Beaver Way, Oh! Here already. John thought while making a left and approaching the cabin. Pulling up and parking the jeep, he'd sit for what felt like years looking up at the cabin. "Year three without mom and dad. Ok, I can do this. Mom, Dad, I love you so much. Let's have some fun!"

With that, John opened the door, grabbed the duffle bag from the passenger seat, got out, and walked to the front door. John's favorite part of being the first person to walk in each year had always been to see everything exactly where it had been for the past 37 years. Mom's crystal vase on the dining table, dad's records lined up by grandpa's record player, and great grandma's knitted blanket hanging over the couch. "Step one: pull back the drapes and open the windows. We need to get this place aired out and decorated in time for the guests to arrive first thing tomorrow."

By the time the sun had set, John was done. He'd transformed the cabin into a winter wonderland and sat with a sense of pride. The fireplace crackled and radiated a special warmth that could only be felt in this cabin and on this weekend. Sipping on dad's aged whiskey, John looked around and smiled while taking it all in. Garland draped from cabin beams, cinnamon danced in the air from candles burning, and a Christmas tree that even Martha Stewart would be envious of. Hitting all the right senses, John felt at home.

"John, we need more spiked cider!" Yelled Carole from the back patio.

The cabin was in a full flutter with the vibrant sound of laughter and conversation. Guests sat around taking in all of John's hard work and enjoyed the holiday-themed drinks and appetizers. Co-workers, relatives, friends new and old all came together to celebrate Christmas with John. He was all smiles since it had been over three years since the walls had heard such joy.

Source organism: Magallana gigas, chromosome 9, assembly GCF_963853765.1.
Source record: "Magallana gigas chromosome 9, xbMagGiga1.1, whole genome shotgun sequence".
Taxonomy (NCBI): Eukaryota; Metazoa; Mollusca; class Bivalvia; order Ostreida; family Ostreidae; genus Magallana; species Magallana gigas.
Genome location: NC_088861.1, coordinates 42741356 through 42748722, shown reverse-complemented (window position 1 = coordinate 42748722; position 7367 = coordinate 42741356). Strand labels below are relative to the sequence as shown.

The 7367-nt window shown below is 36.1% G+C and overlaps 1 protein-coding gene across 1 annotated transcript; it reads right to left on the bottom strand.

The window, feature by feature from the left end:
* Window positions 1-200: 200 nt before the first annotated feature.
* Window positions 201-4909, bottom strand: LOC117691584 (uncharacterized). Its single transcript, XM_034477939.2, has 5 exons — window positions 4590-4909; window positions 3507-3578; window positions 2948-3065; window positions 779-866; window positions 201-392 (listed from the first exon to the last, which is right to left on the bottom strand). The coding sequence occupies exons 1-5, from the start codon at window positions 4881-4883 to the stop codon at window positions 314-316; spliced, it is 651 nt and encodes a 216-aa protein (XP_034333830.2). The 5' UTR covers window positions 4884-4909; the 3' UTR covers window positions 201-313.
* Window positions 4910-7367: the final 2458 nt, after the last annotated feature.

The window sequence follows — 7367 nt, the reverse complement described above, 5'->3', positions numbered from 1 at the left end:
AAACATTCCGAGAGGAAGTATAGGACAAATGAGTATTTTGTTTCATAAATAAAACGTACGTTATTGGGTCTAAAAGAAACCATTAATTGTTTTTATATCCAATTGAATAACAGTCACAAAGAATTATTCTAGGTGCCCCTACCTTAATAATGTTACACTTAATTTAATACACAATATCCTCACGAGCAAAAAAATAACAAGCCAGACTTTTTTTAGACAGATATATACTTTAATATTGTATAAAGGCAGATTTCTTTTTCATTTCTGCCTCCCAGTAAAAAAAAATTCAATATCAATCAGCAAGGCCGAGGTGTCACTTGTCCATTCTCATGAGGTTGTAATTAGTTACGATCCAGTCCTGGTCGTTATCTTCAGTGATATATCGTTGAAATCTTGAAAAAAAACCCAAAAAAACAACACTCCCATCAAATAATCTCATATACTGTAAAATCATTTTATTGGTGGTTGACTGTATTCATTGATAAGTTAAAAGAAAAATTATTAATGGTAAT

It was Mid-afternoon and the doorbell rang, causing John to wonder who it might be that wasn't already at the party. "Maybe it's the neighbor Calvin. I hope he doesn't think we're being too loud again," John said. Opening the door with his festive ugly sweater and Santa hat on, John dropped his cider to the floor. Glass shattered everywhere and the room fell silent.

"Todd, what are you doing here," John asked with wide eyes. Todd, standing outside on Grandpa's old front door mat held champagne in one hand and flowers in the other. Transitioning from a bright and bold smile, Todd's eyes began to water.

"John, I know you told me you needed time, but I have fallen in love with you and I've come here today... to ask you to be my boyfriend."

THE END



Special thanks to Dr. Monica Bickerstaff-Riley for allowing me to be a guest speaker in her class at CSN! #KeepOnWriting